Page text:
In our region, Swedish vulnerabilities combined with ambiguous Swedish policies may contribute to such miscalculations. During the Cold War, ambiguity might be seen as having had also a dissuasive function: the military capability was a deterrent in itself and contributed to stability, and the lack of definition for its use in a war created an uncertainty that contributed to raising the conflict threshold. At least this could be argued. At the same time, our non-alignment was a contribution to the regional pattern of low tensions that we traditionally called the Nordic Balance.
But in today’s world, and without a sufficient defense of our own, this lack of clarity and definition is no longer the contribution to stability it used to be. We offer ourselves as a new kind of grey zone, open to probing, testing and perhaps to misunderstandings. For Sweden, the fair weather of the 90’s and early 2000’s encouraged not only military spending cuts and radical reform but also light-hearted thinking and fundamental contradictions in our security policy. And now the new security climate is not so forgiving about inconsistencies as the fair weather we enjoyed earlier.
While military conflict is not unthinkable, deterrence remains the fundamental dimension of security and stability in the region. Both Sweden and Finland share this interest in strengthening deterrence, that is, in raising the threshold for conflict. NATO membership would be a form of insurance, in the form of securing help if war broke out, but above all it would be a protection against war breaking out at all. Both elements are necessary, but the fire protection may be more essential than the fire insurance. In this respect, I assume that Swedish and Finnish interests are identical in viewing the strengthening of deterrence as essential.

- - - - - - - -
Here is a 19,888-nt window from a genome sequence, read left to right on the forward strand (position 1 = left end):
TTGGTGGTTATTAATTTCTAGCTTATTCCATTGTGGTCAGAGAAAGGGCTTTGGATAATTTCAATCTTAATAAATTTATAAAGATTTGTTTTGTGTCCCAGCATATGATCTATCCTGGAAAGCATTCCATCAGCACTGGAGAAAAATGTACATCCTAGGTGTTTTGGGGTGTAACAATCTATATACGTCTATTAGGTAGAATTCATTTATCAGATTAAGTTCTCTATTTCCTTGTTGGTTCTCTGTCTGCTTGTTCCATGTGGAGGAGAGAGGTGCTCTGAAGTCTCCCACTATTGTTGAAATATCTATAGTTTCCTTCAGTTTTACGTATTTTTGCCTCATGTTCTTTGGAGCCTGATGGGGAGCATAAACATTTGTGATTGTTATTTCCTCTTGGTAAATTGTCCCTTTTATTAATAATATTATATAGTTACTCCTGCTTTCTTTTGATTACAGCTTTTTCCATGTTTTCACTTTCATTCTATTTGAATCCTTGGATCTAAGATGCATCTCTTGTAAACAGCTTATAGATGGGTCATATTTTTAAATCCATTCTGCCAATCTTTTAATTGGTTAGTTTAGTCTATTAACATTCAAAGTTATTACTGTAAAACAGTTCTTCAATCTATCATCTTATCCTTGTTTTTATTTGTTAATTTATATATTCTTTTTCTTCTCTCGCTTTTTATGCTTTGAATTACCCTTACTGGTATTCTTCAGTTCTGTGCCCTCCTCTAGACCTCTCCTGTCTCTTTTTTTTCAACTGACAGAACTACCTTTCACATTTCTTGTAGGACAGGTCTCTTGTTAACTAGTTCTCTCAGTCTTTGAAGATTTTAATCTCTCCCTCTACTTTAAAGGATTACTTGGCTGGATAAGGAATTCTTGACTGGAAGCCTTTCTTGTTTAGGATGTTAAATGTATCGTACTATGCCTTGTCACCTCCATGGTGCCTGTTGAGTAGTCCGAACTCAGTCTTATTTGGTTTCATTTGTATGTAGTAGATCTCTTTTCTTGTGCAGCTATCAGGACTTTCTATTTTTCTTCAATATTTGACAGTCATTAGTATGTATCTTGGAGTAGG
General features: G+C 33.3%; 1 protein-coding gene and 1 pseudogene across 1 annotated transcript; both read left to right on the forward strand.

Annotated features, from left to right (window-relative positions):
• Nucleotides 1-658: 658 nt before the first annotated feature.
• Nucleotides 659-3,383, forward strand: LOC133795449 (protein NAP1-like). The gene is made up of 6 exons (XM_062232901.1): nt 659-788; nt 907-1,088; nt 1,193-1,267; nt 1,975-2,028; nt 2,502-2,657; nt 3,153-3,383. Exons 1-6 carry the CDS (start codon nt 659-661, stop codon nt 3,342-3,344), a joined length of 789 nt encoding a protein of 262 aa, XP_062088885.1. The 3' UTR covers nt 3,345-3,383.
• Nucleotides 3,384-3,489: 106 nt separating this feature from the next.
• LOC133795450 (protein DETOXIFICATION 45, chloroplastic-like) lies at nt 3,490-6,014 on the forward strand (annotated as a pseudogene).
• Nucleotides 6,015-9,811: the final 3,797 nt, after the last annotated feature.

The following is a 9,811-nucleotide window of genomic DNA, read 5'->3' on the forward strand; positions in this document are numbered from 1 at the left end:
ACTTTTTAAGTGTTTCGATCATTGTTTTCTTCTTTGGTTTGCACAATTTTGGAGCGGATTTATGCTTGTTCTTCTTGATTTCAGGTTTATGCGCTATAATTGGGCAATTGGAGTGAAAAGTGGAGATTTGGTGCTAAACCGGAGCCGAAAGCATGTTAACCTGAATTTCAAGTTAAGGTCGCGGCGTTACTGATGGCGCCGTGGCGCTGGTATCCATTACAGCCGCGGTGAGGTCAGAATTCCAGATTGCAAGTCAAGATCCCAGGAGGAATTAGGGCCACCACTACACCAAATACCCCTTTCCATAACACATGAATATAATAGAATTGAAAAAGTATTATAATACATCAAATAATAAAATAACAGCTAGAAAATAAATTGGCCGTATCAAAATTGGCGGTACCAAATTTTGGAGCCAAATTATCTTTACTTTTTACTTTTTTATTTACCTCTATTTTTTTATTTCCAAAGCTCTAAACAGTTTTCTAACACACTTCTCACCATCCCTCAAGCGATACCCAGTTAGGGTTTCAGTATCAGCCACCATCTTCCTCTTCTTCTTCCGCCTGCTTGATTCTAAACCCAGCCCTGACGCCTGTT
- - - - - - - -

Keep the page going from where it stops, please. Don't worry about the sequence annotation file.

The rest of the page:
But if military conflict actually occurred, in the form of a Russian military intervention in any or in all of the Baltic countries, can one then be sure that Sweden and Finland would be affected in identical ways? It is not a given that we have the same possibilities, interests or ambitions to remain outside or intervene in a conflict between Russia and some Baltic country, that is between Russian and NATO, which is the conflict in our region that seems the least unlikely, and which seems to be at the heart of most informed discussions. And the new bilateral Finnish-Swedish military cooperation has not been accompanied by any special political commitments or new declarations of solidarity. So our differences are worth analyzing.
Finland shares a 1,300 km long border with Russia. Finland’s perspective on its security is quite naturally conditioned by geography and by national concerns. Its territory, in one corner of our region, will not automatically be at the center of a regional conflict. Its focus is Russia directly, so to speak, and the Finnish discussion seems still to be marked by experiences between 70 and 80 years ago.
Sweden has the Baltic Sea, Finland, Estonia, Latvia and Lithuania between itself and Russia. That distance used to be a strategic advantage, and naturally our thinking has been conditioned by it. But as we know, long-range precision weapons and electronic counter-measures have greatly increased the possibilities of area denial and anti-access, and the Swedish advantage is not what it used to be. Possibilities to “close down the Baltic” already exist and could change the traditional pattern. Different from peripheral Finland, Sweden would be located at the center of a potential regional conflict that will serve as a test of NATO’s ability to prevent a Russian seizure of the eastern Baltic coast, or to retake it, if prevention fails.